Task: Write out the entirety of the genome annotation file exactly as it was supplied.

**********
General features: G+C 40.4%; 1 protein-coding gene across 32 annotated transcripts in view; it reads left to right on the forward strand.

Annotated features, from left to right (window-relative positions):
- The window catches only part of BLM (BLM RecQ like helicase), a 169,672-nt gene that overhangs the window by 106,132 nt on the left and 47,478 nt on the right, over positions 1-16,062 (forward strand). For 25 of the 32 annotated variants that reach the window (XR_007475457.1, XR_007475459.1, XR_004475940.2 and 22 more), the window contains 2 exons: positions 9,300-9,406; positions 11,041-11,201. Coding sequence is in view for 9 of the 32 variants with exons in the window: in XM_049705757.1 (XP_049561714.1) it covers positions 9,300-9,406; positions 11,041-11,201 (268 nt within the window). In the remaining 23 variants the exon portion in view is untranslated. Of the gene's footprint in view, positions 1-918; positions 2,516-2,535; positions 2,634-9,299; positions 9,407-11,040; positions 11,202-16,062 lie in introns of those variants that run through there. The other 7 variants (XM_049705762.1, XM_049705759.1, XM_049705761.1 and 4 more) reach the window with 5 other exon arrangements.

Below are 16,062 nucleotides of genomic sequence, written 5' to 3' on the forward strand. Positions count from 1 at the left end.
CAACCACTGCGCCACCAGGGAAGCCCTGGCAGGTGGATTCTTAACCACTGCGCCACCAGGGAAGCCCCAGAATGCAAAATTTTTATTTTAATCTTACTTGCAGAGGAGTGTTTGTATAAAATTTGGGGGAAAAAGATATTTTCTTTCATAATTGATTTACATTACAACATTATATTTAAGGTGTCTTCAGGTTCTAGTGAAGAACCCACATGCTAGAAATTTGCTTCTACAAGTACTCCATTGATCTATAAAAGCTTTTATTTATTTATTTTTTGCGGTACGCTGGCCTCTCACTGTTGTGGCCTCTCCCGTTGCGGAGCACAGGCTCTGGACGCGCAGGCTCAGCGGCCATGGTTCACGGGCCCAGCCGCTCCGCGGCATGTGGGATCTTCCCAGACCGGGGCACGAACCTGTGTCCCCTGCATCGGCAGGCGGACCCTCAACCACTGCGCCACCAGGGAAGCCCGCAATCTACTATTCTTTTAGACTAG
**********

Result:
General features: G+C 40.4%; 1 protein-coding gene across 32 annotated transcripts in view; it reads left to right on the forward strand.

Annotated features, from left to right (window-relative positions):
- The window catches only part of BLM (BLM RecQ like helicase), a 169,672-nt gene that overhangs the window by 106,132 nt on the left and 47,478 nt on the right, over positions 1-16,062 (forward strand). For 25 of the 32 annotated variants that reach the window (XR_007475457.1, XR_007475459.1, XR_004475940.2 and 22 more), the window contains 2 exons: positions 9,300-9,406; positions 11,041-11,201. Coding sequence is in view for 9 of the 32 variants with exons in the window: in XM_049705757.1 (XP_049561714.1) it covers positions 9,300-9,406; positions 11,041-11,201 (268 nt within the window). In the remaining 23 variants the exon portion in view is untranslated. Of the gene's footprint in view, positions 1-918; positions 2,516-2,535; positions 2,634-9,299; positions 9,407-11,040; positions 11,202-16,062 lie in introns of those variants that run through there. The other 7 variants (XM_049705762.1, XM_049705759.1, XM_049705761.1 and 4 more) reach the window with 5 other exon arrangements.

Below are 16,062 nucleotides of genomic sequence, written 5' to 3' on the forward strand. Positions count from 1 at the left end.
CAACCACTGCGCCACCAGGGAAGCCCTGGCAGGTGGATTCTTAACCACTGCGCCACCAGGGAAGCCCCAGAATGCAAAATTTTTATTTTAATCTTACTTGCAGAGGAGTGTTTGTATAAAATTTGGGGGAAAAAGATATTTTCTTTCATAATTGATTTACATTACAACATTATATTTAAGGTGTCTTCAGGTTCTAGTGAAGAACCCACATGCTAGAAATTTGCTTCTACAAGTACTCCATTGATCTATAAAAGCTTTTATTTATTTATTTTTTGCGGTACGCTGGCCTCTCACTGTTGTGGCCTCTCCCGTTGCGGAGCACAGGCTCTGGACGCGCAGGCTCAGCGGCCATGGTTCACGGGCCCAGCCGCTCCGCGGCATGTGGGATCTTCCCAGACCGGGGCACGAACCTGTGTCCCCTGCATCGGCAGGCGGACCCTCAACCACTGCGCCACCAGGGAAGCCCGCAATCTACTATTCTTTTAGACTAG